Hammond B-3 boss Dr. Lonnie Smith ends up on yet another new label with Too Damn Hot!, the follow-up to his thoroughly enjoyable – if curious – Boogaloo to Beck outing from 2003. This studio set places the organist in the company of two fine guitarists – Peter Bernstein (lead) and Rodney Jones (rhythm), and alternating drummers Greg Hutchinson and Fukushi Tainaka. The two-guitar format is lovely in that it presents a wide array of colors and harmonic textures to the proceedings.
Dr. Lonnie Smith shows no signs of slowing down. Spiral is is his fifth studio album since 2003, and his fourth for Palmetto. Produced by Matt Balitsaris, Smith's trio includes guitarist Jonathan Kreisberg and drummer Jamire Williams. The program is a solid set of jazz nuggets, an original, and a couple of ballad standards. Things lead off with Jimmy Smith's "Mellow Mood," which is relaxed but hardly what the title suggests. Smith is in prime soul-jazz mode here, paying tribute to his mentor by swinging hard on the melody.
Who says you have to slow down as you get older? The honorable B-3 master, Dr. Lonnie Smith, has been on a renaissance tear since the beginning of the 21st century. Rise Up! is the fifth new recording since 2000, and there have been a number of reissues of his older work to boot. Given that some artists issue a record a year, this may not seem like such a terrific feat – but appearances are deceiving. Smith recorded only 13 albums between 1966 and 1996, so five in nine years is actually prolific. It's not only the quantity, however, it's the consistency of the quality of the records Smith has been releasing that is outstanding, and Rise Up! is no exception.
Dr. Lonnie Smith brings an album with SHM-CD format. On Evolution, Dr. Lonnie Smith returns to the Blue Note Records label with a unique project that enhances his legacy as one of the premier masters of modern music. With three new Smith originals (“For Heaven’s Sake”, “African Suite” and “Talk About This”) and exciting new arrangements of tunes such as Monk’s “Straight No Chaser”, “Play It Back” and “Afrodesia,” The Good Doctor and his cast offer plenty of surprises and invention along with a serious groove.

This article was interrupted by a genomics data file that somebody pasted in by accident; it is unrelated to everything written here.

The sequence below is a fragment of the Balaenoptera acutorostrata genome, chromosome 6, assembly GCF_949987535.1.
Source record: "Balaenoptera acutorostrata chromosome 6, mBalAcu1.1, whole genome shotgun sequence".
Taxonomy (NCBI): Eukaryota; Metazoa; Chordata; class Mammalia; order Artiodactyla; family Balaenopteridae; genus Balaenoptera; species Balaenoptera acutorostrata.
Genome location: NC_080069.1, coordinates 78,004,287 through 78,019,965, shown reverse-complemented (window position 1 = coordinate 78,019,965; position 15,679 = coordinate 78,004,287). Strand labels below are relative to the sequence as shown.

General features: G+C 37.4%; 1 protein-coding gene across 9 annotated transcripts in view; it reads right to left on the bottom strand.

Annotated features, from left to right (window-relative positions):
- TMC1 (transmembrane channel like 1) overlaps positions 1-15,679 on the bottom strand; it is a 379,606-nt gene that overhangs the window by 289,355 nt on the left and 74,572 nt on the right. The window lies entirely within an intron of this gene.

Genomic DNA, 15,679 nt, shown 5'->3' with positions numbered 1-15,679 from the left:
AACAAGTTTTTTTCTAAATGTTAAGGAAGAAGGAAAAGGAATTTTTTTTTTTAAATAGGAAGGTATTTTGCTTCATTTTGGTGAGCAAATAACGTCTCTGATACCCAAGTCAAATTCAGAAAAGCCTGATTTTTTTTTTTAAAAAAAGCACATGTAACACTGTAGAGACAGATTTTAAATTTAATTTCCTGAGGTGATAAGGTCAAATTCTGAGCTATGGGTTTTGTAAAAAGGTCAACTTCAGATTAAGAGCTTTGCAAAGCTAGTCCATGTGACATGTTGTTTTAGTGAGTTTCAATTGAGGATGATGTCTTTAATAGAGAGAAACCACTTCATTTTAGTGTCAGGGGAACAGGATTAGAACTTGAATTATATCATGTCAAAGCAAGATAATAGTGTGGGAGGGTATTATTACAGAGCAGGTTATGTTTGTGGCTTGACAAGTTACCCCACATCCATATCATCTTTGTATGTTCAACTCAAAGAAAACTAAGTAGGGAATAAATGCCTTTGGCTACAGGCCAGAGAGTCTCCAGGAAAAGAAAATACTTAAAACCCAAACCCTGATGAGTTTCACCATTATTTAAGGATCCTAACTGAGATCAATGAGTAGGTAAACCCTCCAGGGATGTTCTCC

The Jazz Invaders here are tighter than ever – and not just because they've got some heavy Hammond help from the legendary Lonnie Smith! Smith's definitely a key part of what makes this album so great – and his organ lines have a sharpness and depth that really stands out from the rest of the group – kind of an extra level of sound that really makes the whole thing sparkle! Yet the group themselves are pretty wonderful too – much more righteous than ever before, going past just a combo who can copy the best jazz modes, into the realm of one that's more than capable of making some mighty fresh sounds of their own.
Brace yourselves for The Art of Organizing, the very first appearance on Criss Cross by organ master Dr. Lonnie Smith. Organ jazz is of course an important part of the Criss Cross catalog. Our releases by the likes of Melvin Rhyne and Sam Yahel bear that out, also demonstrating how this vital idiom spans the generations. And you're very likely to find that a Criss Cross organ date involves modern master guitarist Peter Bernstein, an important leader for our label in his own right. Indeed, it is none other than Bernstein who joins Smith on The Art of Organizing.
On IN THE BEGINNING, the second release on Pilgrimage Recording, his imprint label which he founded in 2012, Dr. Lonnie Smith revisits, recontextualizes, and reimagines a dozen songs culled from his first decade as a recording artist. The end product is a document as distinctive and accomplished as any within Smith’s iconic canon.